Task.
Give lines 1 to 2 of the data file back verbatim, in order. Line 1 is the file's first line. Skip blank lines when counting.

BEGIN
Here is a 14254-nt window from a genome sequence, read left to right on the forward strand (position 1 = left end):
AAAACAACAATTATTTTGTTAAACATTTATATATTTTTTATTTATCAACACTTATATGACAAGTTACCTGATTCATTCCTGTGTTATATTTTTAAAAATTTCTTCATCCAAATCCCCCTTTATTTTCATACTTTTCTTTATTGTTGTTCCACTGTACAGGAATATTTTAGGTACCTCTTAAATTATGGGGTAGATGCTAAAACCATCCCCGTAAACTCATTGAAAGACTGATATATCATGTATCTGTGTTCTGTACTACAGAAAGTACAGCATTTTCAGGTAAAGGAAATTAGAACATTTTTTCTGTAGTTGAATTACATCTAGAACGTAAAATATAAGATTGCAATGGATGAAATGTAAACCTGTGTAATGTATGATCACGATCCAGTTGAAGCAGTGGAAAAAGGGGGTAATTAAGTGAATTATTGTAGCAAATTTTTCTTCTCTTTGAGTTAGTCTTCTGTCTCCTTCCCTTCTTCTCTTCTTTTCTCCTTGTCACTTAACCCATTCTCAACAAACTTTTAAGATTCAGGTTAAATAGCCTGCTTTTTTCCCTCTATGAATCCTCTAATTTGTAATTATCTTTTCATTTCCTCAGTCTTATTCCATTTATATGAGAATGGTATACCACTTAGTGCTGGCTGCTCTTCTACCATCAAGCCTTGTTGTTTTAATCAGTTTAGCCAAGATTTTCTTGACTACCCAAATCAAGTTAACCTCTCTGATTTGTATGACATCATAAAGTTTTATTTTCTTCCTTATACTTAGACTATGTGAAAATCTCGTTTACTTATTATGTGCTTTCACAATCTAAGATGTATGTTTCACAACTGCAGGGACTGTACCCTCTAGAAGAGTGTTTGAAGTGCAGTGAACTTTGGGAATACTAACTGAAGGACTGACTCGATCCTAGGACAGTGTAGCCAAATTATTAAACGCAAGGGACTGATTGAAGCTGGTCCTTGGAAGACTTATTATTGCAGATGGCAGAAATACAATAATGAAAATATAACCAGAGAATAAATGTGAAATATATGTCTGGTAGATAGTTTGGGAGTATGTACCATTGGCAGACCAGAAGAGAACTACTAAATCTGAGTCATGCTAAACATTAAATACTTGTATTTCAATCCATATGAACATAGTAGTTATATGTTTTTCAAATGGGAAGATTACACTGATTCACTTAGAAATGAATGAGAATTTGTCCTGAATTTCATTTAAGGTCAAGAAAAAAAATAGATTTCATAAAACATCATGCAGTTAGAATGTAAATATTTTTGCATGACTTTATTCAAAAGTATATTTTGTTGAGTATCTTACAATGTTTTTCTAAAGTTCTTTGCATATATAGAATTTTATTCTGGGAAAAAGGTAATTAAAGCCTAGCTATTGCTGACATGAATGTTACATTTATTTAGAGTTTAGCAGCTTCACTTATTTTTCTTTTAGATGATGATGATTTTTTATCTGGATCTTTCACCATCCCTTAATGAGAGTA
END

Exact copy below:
Here is a 14254-nt window from a genome sequence, read left to right on the forward strand (position 1 = left end):
AAAACAACAATTATTTTGTTAAACATTTATATATTTTTTATTTATCAACACTTATATGACAAGTTACCTGATTCATTCCTGTGTTATATTTTTAAAAATTTCTTCATCCAAATCCCCCTTTATTTTCATACTTTTCTTTATTGTTGTTCCACTGTACAGGAATATTTTAGGTACCTCTTAAATTATGGGGTAGATGCTAAAACCATCCCCGTAAACTCATTGAAAGACTGATATATCATGTATCTGTGTTCTGTACTACAGAAAGTACAGCATTTTCAGGTAAAGGAAATTAGAACATTTTTTCTGTAGTTGAATTACATCTAGAACGTAAAATATAAGATTGCAATGGATGAAATGTAAACCTGTGTAATGTATGATCACGATCCAGTTGAAGCAGTGGAAAAAGGGGGTAATTAAGTGAATTATTGTAGCAAATTTTTCTTCTCTTTGAGTTAGTCTTCTGTCTCCTTCCCTTCTTCTCTTCTTTTCTCCTTGTCACTTAACCCATTCTCAACAAACTTTTAAGATTCAGGTTAAATAGCCTGCTTTTTTCCCTCTATGAATCCTCTAATTTGTAATTATCTTTTCATTTCCTCAGTCTTATTCCATTTATATGAGAATGGTATACCACTTAGTGCTGGCTGCTCTTCTACCATCAAGCCTTGTTGTTTTAATCAGTTTAGCCAAGATTTTCTTGACTACCCAAATCAAGTTAACCTCTCTGATTTGTATGACATCATAAAGTTTTATTTTCTTCCTTATACTTAGACTATGTGAAAATCTCGTTTACTTATTATGTGCTTTCACAATCTAAGATGTATGTTTCACAACTGCAGGGACTGTACCCTCTAGAAGAGTGTTTGAAGTGCAGTGAACTTTGGGAATACTAACTGAAGGACTGACTCGATCCTAGGACAGTGTAGCCAAATTATTAAACGCAAGGGACTGATTGAAGCTGGTCCTTGGAAGACTTATTATTGCAGATGGCAGAAATACAATAATGAAAATATAACCAGAGAATAAATGTGAAATATATGTCTGGTAGATAGTTTGGGAGTATGTACCATTGGCAGACCAGAAGAGAACTACTAAATCTGAGTCATGCTAAACATTAAATACTTGTATTTCAATCCATATGAACATAGTAGTTATATGTTTTTCAAATGGGAAGATTACACTGATTCACTTAGAAATGAATGAGAATTTGTCCTGAATTTCATTTAAGGTCAAGAAAAAAAATAGATTTCATAAAACATCATGCAGTTAGAATGTAAATATTTTTGCATGACTTTATTCAAAAGTATATTTTGTTGAGTATCTTACAATGTTTTTCTAAAGTTCTTTGCATATATAGAATTTTATTCTGGGAAAAAGGTAATTAAAGCCTAGCTATTGCTGACATGAATGTTACATTTATTTAGAGTTTAGCAGCTTCACTTATTTTTCTTTTAGATGATGATGATTTTTTATCTGGATCTTTCACCATCCCTTAATGAGAGTA